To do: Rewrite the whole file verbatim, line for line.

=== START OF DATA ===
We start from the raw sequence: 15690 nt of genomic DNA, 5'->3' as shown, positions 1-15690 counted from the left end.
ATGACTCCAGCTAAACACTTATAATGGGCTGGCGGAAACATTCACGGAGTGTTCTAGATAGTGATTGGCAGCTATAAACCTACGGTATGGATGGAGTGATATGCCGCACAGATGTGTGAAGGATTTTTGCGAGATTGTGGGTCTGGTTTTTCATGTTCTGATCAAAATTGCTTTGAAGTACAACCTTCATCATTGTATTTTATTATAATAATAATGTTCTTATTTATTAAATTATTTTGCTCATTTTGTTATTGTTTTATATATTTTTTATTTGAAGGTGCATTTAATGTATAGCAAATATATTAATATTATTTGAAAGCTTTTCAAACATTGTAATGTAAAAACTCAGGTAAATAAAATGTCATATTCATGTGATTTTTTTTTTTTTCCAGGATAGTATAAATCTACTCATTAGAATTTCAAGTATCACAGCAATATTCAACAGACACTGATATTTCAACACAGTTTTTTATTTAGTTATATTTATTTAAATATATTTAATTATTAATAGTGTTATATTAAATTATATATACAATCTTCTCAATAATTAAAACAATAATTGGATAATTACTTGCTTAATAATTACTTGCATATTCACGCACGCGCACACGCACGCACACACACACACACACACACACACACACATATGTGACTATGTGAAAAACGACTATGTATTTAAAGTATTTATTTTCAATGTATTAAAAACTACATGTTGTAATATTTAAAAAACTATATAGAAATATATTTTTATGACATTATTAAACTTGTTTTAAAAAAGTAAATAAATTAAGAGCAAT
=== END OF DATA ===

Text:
We start from the raw sequence: 15690 nt of genomic DNA, 5'->3' as shown, positions 1-15690 counted from the left end.
ATGACTCCAGCTAAACACTTATAATGGGCTGGCGGAAACATTCACGGAGTGTTCTAGATAGTGATTGGCAGCTATAAACCTACGGTATGGATGGAGTGATATGCCGCACAGATGTGTGAAGGATTTTTGCGAGATTGTGGGTCTGGTTTTTCATGTTCTGATCAAAATTGCTTTGAAGTACAACCTTCATCATTGTATTTTATTATAATAATAATGTTCTTATTTATTAAATTATTTTGCTCATTTTGTTATTGTTTTATATATTTTTTATTTGAAGGTGCATTTAATGTATAGCAAATATATTAATATTATTTGAAAGCTTTTCAAACATTGTAATGTAAAAACTCAGGTAAATAAAATGTCATATTCATGTGATTTTTTTTTTTTTCCAGGATAGTATAAATCTACTCATTAGAATTTCAAGTATCACAGCAATATTCAACAGACACTGATATTTCAACACAGTTTTTTATTTAGTTATATTTATTTAAATATATTTAATTATTAATAGTGTTATATTAAATTATATATACAATCTTCTCAATAATTAAAACAATAATTGGATAATTACTTGCTTAATAATTACTTGCATATTCACGCACGCGCACACGCACGCACACACACACACACACACACACACACACATATGTGACTATGTGAAAAACGACTATGTATTTAAAGTATTTATTTTCAATGTATTAAAAACTACATGTTGTAATATTTAAAAAACTATATAGAAATATATTTTTATGACATTATTAAACTTGTTTTAAAAAAGTAAATAAATTAAGAGCAAT